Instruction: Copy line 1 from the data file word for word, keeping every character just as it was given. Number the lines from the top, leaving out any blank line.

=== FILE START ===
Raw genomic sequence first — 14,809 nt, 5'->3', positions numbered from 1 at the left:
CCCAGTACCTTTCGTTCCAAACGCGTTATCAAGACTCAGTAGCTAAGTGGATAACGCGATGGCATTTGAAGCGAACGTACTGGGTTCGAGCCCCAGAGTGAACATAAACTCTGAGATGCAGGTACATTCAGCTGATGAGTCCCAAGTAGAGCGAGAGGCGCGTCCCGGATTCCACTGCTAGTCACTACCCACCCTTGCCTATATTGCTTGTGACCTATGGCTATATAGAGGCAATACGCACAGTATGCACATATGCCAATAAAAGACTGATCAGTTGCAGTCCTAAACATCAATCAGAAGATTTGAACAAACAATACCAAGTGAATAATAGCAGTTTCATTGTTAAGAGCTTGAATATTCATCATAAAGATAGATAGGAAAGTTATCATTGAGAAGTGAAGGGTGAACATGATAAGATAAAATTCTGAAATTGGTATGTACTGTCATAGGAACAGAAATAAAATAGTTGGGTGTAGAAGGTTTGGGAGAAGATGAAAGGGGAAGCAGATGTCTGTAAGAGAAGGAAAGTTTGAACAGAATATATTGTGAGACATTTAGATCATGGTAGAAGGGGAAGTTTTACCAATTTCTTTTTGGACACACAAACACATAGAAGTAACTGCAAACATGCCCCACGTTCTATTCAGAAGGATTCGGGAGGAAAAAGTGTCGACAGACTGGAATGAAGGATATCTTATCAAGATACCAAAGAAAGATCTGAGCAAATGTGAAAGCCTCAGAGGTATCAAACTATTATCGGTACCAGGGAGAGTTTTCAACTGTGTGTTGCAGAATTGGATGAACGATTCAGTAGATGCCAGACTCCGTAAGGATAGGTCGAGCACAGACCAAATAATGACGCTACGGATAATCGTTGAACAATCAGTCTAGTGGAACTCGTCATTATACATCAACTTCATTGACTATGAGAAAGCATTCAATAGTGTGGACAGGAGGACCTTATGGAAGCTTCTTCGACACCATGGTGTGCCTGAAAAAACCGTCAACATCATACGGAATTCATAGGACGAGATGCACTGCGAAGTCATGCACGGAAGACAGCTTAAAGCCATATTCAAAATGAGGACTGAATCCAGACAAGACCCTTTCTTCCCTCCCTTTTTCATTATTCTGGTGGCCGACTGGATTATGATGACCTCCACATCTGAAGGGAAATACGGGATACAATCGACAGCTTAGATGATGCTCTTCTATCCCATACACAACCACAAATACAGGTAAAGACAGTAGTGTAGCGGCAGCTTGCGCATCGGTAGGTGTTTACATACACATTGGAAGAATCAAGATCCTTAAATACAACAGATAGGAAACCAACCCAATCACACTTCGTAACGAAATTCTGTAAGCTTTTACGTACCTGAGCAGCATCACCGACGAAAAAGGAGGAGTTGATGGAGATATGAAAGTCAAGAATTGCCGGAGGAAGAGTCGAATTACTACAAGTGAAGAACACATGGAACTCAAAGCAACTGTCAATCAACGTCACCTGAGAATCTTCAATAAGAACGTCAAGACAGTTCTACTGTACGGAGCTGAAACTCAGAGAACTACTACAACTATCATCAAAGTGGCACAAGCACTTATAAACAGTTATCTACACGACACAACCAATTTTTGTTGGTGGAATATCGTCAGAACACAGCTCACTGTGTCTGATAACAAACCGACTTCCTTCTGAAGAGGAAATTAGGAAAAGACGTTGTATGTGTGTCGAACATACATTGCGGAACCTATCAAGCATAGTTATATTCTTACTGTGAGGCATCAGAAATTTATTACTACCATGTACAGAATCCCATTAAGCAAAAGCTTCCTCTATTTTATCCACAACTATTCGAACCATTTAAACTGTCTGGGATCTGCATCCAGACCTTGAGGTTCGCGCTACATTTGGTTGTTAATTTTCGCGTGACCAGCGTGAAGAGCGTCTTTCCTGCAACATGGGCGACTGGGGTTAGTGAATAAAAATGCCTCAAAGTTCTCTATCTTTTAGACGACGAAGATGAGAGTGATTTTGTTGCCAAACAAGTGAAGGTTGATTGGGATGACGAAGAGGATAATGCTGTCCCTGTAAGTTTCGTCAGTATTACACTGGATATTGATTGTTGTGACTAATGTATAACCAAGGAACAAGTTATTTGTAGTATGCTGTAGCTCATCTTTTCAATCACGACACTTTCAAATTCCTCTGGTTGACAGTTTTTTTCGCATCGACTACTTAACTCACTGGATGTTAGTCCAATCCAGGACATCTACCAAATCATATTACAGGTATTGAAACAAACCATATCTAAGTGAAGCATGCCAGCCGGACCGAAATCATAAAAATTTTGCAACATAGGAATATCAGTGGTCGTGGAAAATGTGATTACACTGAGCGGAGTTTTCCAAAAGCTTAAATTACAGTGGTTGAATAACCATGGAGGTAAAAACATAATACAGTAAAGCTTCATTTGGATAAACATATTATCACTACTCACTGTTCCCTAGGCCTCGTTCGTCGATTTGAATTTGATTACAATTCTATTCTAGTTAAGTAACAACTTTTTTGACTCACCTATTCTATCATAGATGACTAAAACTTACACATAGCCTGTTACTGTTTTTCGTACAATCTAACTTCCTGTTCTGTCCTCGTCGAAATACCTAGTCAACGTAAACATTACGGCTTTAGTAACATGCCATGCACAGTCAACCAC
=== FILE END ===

Raw genomic sequence first — 14,809 nt, 5'->3', positions numbered from 1 at the left: